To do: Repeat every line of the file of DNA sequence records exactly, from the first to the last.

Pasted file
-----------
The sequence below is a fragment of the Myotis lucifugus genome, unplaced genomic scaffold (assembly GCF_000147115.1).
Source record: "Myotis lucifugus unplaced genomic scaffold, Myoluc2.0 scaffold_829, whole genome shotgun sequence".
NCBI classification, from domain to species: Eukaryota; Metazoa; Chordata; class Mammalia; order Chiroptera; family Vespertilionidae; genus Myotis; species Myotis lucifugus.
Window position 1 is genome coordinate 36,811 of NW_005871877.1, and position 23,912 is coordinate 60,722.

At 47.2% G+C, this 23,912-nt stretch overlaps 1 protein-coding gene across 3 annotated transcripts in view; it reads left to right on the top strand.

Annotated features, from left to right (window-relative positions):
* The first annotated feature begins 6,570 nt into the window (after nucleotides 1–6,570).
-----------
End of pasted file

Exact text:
The sequence below is a fragment of the Myotis lucifugus genome, unplaced genomic scaffold (assembly GCF_000147115.1).
Source record: "Myotis lucifugus unplaced genomic scaffold, Myoluc2.0 scaffold_829, whole genome shotgun sequence".
NCBI classification, from domain to species: Eukaryota; Metazoa; Chordata; class Mammalia; order Chiroptera; family Vespertilionidae; genus Myotis; species Myotis lucifugus.
Window position 1 is genome coordinate 36,811 of NW_005871877.1, and position 23,912 is coordinate 60,722.

At 47.2% G+C, this 23,912-nt stretch overlaps 1 protein-coding gene across 3 annotated transcripts in view; it reads left to right on the top strand.

Annotated features, from left to right (window-relative positions):
* The first annotated feature begins 6,570 nt into the window (after nucleotides 1–6,570).